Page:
East Paulding coach Van Spence Anytime you compete as a team it’s a chance to build chemistry. You can learn a lot about your team in summer competitions. How will they respond in adverse times and how do they handle success?”

Kennesaw Mountain coach Caleb Carmean  “7-on-7 helps with team chemistry because it allows players to build trust and also helps us know who we can count on when the game is on the line and who the true competitors are.”

Dunwoody coach Mike Nash -“They are great to develop it with your skill guys. Gives you time to work on timing, etc.… just must make sure you don’t get into the trap of placing cover 2 man all the time and holding the ball for 4 seconds on every play!”

North Gwinnett coach Eric Godfree – “There’s not a lot of downtime in football socially, but with 7 on 7, we play a game, then we’re off 30 minutes, the kids got to communicate, talk, and hangout which contributes to the social aspect of fostering team chemistry. As far as the competitive nature, the guys going out there and competing and celebrating with one another of course brings a lot of chemistry on the competitive end, as well.”

Q. What are you looking for from your guys at this event? Do you prefer to give the younger guys more playing time or is this more of an opportunity to show off more of your key guys in a small, sided game or both?

Centennial coach Adam Miller -“For us it’s a little bit of both. We want to allow our guys to compete but at the same time throw the young guys “into the fire” and see how they handle it. I know our guys that played last year in the tournament are excited to get back out and battle this year.”

Whitefield coach Robert Walsh – “For us it’s a little bit of both. We want to allow our guys to compete but at the same time throw the young guys “into the fire” and see how they handle it. I know our guys that played last year in the tournament are excited to get back out and battle this year.”

East Paulding coach Van Spence –“I am looking for our leaders to lead. I play all age kids, we are going to compete and when it comes to playing time, it is a performance-based activity. The guys that are making plays and doing what they need to do will get more PT. As for the older guys it is a great opportunity to build their stock working to the next level.”

Kennesaw Mountain coach Caleb Carmean – “We are looking to continue to build quality depth and create competition between each position group.”

Dunwoody coach Mike Nash -“A little of both, but as I’ve said, we want to compete! We want to win!”

North Gwinnett coach Eric Godfree – “A little bit of both. We’re putting in a new defensive structure, so it’s gonna be important for our key guys to get a lot of reps out there, but at the same time we do bring young guys and we want them to also get in reps. It’s not a Friday night, it’s not getting counted on that, of course we want to win them all, but at the same time we need to make sure we’re preparing for the future.”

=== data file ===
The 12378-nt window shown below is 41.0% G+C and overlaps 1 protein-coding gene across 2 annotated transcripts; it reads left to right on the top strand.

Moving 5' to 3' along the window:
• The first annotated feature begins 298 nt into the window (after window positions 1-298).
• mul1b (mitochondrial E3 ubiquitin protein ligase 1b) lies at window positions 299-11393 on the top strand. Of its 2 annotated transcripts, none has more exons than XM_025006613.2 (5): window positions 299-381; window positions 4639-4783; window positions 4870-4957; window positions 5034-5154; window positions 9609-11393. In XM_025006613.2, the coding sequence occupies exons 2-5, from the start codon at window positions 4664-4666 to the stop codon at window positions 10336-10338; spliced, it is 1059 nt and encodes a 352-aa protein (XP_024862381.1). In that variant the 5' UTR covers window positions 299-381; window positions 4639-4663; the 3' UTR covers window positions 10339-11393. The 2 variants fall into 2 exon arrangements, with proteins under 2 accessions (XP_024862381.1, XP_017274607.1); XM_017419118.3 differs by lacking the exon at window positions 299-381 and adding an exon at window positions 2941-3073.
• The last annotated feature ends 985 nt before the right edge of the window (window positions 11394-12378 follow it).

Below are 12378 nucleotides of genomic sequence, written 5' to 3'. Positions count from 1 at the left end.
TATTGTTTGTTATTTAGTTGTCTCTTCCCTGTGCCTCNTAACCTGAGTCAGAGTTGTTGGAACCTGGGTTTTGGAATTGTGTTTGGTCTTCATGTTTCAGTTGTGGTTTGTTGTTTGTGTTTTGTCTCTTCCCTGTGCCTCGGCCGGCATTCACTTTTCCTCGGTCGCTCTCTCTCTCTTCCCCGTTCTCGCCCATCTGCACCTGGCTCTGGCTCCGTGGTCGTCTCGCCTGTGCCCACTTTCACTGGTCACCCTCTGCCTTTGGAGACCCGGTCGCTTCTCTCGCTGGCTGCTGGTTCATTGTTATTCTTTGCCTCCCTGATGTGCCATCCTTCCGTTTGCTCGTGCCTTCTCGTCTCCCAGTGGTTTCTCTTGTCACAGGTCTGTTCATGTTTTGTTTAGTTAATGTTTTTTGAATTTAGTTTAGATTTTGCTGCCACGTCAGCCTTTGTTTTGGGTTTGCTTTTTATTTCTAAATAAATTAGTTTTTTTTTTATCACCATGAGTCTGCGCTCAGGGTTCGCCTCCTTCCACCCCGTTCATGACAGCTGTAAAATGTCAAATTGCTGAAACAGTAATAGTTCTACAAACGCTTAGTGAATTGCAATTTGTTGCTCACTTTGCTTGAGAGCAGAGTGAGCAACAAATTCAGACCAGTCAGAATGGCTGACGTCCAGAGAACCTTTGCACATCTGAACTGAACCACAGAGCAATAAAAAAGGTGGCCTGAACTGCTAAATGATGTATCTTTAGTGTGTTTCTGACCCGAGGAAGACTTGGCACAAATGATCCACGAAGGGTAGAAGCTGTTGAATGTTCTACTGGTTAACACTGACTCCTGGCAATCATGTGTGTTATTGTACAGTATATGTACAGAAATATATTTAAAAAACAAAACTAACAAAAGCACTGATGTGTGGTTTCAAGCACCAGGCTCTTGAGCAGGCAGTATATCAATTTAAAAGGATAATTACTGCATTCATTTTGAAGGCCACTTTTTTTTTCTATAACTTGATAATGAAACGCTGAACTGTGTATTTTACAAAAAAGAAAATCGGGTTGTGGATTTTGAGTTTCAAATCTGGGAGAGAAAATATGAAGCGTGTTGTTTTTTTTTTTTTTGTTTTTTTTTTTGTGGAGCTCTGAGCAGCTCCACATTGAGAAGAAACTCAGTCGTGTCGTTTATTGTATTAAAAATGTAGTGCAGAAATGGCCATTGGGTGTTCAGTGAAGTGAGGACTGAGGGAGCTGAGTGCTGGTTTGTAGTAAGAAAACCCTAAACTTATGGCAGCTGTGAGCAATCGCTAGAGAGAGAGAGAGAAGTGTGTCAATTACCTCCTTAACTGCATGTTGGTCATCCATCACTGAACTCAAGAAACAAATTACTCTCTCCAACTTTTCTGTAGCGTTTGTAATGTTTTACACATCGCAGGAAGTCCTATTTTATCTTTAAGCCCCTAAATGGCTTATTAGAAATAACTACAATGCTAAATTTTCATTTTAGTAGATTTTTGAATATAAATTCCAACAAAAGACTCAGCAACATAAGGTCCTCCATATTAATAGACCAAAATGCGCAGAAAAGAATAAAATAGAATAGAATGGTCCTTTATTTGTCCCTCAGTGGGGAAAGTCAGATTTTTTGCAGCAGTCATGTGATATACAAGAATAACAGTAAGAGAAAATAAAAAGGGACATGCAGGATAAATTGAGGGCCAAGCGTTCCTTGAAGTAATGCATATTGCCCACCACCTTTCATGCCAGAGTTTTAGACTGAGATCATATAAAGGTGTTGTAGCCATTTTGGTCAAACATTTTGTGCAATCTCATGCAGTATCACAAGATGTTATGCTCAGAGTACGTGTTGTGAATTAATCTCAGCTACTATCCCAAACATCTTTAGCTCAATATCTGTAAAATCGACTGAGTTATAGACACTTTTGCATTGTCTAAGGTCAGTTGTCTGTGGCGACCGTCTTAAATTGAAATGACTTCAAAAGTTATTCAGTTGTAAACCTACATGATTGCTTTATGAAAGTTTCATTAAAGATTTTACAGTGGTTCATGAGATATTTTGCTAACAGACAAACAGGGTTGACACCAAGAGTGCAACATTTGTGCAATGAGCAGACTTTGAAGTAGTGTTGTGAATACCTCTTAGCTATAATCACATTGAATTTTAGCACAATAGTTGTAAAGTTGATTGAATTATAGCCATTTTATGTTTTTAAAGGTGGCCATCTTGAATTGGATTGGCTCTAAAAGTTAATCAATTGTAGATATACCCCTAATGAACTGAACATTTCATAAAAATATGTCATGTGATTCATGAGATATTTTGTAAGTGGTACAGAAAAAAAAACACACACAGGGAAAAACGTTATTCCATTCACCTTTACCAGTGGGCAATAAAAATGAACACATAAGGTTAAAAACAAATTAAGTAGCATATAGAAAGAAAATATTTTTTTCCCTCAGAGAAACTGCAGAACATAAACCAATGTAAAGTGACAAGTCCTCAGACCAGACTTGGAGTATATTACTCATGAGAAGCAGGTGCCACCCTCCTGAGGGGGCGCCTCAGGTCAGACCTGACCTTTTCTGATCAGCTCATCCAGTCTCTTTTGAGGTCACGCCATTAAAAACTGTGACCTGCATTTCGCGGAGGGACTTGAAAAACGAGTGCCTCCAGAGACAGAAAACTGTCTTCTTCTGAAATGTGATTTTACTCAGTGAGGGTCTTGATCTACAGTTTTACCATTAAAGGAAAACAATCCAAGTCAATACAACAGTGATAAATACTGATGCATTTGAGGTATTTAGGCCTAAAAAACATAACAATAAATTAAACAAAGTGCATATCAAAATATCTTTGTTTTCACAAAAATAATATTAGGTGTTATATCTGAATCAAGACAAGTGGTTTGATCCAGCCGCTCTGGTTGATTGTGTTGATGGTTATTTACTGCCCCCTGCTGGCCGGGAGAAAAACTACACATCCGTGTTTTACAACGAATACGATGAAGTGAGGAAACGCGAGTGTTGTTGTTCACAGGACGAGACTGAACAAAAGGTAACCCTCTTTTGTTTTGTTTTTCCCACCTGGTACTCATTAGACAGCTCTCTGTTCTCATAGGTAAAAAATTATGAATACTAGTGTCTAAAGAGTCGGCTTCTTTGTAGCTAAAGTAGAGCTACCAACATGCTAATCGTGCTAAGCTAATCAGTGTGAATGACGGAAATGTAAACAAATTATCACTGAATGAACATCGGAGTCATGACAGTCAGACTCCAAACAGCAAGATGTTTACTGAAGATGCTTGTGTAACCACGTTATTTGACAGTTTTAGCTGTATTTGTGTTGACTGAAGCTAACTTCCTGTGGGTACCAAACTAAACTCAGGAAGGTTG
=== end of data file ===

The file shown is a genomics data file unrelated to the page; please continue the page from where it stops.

Q. What safety precautions will the staff and players be taking to maintain the health and safety of the players?

Alpharetta coach Jason Kervin – “We build our strength and conditioning for June around the 7-on-7 season. So we make sure they are ready before and we recover after. Anything after 6 games starts getting dangerous to me.  We want to sub, hydrate, warm up, eat, everything we do built around maximum performance at 7-on-7s and withstand the rigor of playing that day.”

Centennial coach Adam Miller – “For us we stress hydration to our guys and make sure we warm-up properly. We also make sure to wear guardian caps over our heads to help with safety.” 

Whitefield Coach Robert Walsh – “Our players will be wearing Guardian Caps during the event to help limit head injuries.  We will make sure they are well hydrated for the all-day event.”

East Paulding coach Van Spence -“We put player safety as our #1 focus. Tons of hydration, we will be conditioned and cautious of overuse. We will bring more numbers to keep our players fresh.”

Kennesaw Mountain coach Caleb Carmean – “The GT staff does a great job of enforcing the rules and looking out for player safety. We also are always watching our guys to make sure they are taking care of their bodies.”

Dunwoody coach Mike Nash – “We will make sure we don’t take unnecessary risks. If a guy is not 100%, we won’t play him.”

North Gwinnett coach Eric Godfree – “Part of staying healthy is getting stronger in the weight room for injury prevention. Hydration is also important, making sure the kids hydrate and take care of their bodies. It’s a tough balance, we want to push our kids to better themselves, but at the same time, we want to take care of our players.”